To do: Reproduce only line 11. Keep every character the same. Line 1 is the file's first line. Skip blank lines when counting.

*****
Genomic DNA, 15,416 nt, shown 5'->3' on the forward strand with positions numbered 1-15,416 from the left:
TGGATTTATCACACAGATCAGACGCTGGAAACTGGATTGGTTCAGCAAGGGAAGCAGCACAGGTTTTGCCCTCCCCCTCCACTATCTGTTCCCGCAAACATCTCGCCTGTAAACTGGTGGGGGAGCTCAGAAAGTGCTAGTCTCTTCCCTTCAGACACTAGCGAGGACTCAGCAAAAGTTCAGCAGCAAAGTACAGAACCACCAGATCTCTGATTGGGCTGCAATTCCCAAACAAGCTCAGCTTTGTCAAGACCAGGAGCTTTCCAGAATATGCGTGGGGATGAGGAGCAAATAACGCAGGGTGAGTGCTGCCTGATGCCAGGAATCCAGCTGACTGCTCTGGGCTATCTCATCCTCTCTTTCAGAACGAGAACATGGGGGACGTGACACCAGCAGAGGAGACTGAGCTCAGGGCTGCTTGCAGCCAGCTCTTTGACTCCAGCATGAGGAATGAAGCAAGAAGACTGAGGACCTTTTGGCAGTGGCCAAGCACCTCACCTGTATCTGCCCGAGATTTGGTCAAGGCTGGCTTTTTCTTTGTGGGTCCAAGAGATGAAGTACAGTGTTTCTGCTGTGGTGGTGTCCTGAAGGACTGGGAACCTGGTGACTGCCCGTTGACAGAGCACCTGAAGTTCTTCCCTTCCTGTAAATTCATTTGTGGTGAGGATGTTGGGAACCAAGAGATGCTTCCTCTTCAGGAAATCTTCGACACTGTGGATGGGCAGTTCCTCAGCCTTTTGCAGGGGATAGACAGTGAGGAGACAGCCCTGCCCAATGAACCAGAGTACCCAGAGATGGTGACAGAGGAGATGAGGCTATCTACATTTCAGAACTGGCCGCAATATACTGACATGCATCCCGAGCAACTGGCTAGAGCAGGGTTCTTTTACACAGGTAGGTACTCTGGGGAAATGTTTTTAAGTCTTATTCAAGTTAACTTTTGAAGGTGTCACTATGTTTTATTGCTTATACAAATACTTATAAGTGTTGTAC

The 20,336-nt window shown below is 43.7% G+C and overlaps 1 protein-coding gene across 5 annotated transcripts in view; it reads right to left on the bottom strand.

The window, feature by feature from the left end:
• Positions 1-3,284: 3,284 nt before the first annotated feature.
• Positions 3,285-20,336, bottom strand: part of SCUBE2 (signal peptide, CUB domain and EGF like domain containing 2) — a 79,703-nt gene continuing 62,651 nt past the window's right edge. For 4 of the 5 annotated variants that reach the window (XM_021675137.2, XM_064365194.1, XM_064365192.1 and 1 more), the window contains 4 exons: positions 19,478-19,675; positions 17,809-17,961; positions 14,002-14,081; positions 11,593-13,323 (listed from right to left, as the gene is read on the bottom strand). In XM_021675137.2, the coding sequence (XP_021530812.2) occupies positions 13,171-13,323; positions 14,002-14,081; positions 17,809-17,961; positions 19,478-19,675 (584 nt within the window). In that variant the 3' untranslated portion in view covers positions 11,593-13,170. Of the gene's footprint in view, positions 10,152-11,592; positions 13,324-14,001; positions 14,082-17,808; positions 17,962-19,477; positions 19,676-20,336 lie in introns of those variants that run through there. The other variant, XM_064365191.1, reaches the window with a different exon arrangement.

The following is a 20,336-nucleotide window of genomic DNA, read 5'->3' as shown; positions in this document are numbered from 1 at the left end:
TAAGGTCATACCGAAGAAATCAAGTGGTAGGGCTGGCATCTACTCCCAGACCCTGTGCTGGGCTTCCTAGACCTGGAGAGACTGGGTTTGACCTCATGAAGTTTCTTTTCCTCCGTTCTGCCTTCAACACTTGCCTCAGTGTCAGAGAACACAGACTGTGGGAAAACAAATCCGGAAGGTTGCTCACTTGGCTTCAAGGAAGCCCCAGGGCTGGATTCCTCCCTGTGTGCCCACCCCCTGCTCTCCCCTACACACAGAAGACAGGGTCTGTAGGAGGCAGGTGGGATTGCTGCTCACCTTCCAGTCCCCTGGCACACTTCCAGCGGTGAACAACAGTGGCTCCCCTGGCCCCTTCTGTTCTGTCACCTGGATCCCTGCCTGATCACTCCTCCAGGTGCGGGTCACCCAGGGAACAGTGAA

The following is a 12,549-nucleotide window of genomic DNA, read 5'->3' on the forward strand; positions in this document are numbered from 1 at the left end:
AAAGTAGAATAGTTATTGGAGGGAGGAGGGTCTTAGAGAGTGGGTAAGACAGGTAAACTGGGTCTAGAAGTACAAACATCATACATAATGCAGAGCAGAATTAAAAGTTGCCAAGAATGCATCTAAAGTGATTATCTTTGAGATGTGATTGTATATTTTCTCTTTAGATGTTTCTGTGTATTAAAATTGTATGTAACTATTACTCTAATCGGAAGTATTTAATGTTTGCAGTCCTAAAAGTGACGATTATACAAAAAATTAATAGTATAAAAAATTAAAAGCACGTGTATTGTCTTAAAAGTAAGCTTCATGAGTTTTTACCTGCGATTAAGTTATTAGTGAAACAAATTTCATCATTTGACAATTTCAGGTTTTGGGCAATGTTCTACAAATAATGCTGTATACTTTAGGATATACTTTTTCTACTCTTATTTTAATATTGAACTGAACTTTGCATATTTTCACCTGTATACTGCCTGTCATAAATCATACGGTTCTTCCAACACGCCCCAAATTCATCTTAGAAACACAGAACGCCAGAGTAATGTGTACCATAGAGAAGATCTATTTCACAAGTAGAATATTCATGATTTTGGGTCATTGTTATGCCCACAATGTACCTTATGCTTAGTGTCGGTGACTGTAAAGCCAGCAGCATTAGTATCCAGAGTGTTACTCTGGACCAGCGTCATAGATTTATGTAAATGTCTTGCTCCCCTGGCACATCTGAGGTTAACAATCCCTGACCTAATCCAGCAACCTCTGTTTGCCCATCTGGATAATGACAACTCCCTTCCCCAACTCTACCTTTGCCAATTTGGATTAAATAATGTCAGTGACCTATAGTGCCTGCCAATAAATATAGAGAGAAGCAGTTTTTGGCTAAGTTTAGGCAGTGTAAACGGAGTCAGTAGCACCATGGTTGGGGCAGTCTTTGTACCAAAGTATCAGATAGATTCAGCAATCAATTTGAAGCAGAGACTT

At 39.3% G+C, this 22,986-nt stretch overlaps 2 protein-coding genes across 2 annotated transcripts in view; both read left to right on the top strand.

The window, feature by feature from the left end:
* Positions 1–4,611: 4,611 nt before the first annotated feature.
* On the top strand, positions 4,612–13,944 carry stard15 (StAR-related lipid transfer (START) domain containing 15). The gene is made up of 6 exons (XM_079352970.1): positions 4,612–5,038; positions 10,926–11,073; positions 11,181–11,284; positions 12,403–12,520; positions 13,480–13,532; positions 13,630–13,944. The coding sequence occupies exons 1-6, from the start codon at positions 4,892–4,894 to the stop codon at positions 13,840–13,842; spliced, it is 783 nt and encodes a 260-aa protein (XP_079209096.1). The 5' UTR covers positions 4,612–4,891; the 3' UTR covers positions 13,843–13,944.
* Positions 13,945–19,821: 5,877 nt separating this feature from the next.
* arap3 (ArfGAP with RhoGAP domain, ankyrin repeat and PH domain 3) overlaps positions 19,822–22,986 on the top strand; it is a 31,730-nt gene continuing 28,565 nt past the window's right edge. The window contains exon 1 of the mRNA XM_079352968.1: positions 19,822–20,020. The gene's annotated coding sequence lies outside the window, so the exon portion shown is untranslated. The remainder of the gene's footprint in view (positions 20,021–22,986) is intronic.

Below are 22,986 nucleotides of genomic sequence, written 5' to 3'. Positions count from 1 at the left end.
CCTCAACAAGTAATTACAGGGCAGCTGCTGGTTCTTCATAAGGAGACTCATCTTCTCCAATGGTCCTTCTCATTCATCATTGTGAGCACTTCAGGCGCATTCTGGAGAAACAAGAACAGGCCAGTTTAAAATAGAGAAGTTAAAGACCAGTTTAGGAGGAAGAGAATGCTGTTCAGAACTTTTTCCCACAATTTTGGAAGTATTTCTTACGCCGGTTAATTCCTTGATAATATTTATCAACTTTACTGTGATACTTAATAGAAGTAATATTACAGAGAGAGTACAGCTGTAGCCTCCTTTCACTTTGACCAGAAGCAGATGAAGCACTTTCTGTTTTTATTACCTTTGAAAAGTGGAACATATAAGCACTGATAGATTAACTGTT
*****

At 39.3% G+C, this 22,986-nt stretch overlaps 2 protein-coding genes across 2 annotated transcripts in view; both read left to right on the top strand.